Baltimore house fire ruled arson, 2 people rescued

Posted at 6:35 AM, Sep 27, 2016
The fire came without warning in the 400 block of East Biddle Street at a time when most people are still asleep, and arriving firefighters spotted a man trapped just above the fire line in a second floor window.
"The units were able to rescue that person down a ground ladder as well as make entry into the interior of the building to rescue the second person who was trapped on the second floor, and they were able to bring her down through the interior stairway," said Battalion Chief Glenn Kukucka of the Baltimore City Fire Department.
It only took firefighters 20 minutes to extinguish the flames, but those were 20 long minutes for Jean Smith---the victims’ only neighbor on that side of the boarded up block.
"I've been burnt before from the house next door,” said Smith, “They got a fire and my house and caught the roof."
Initially, one of the victims reportedly claimed someone had firebombed their home, and while investigators ultimately determined it was arson, they have ruled out Molotov cocktails or some similar device.
"A firebomb is a device that's actually used to create an explosion,” said Sam Johnson of the Baltimore City Fire Department, “What took place here was an ignitable liquid that was poured, like gasoline, around the home so that when the person who committed this heinous act lit off the match, it would create a barrier so that the individuals couldn't get out of the house while they intentionally set this fire."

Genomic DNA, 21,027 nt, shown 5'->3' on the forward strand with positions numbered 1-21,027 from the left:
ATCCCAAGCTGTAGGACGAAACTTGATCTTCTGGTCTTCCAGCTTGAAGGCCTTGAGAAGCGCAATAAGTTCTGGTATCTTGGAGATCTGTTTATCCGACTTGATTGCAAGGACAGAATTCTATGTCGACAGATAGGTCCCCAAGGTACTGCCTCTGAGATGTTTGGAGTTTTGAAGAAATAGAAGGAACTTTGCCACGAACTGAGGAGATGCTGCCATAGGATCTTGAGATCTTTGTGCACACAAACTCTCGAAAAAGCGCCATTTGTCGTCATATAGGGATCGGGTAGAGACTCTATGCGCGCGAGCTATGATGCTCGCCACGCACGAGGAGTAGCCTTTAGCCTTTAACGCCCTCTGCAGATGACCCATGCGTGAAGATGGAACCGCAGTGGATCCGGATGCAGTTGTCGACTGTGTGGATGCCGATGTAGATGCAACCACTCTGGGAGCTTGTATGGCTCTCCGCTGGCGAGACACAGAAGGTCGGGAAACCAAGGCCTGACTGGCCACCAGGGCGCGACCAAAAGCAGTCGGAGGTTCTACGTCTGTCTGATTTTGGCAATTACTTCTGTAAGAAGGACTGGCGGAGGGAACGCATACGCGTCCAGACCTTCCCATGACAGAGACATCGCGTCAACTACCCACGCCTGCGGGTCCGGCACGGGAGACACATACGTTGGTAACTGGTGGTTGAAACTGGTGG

Investigators say a large gate in the back yard kept the arsonist from igniting that exit, but if not for the timely rescue by firefighters, the heavy smoke could have proven deadly for the victims. 
News of the arson has given Jean Smith yet another reason to consider leaving her home here on a block that others have abandoned since she moved in 20 years ago. 
"That type of fire... we haven't had that type where they're setting fire in the back and in front," said Smith, "It's really terrible.  I'll be glad to get from around here."
Investigators say at the time of the fire, typically the victims' children would have been asleep in the home, but fortunately, they were staying elsewhere.

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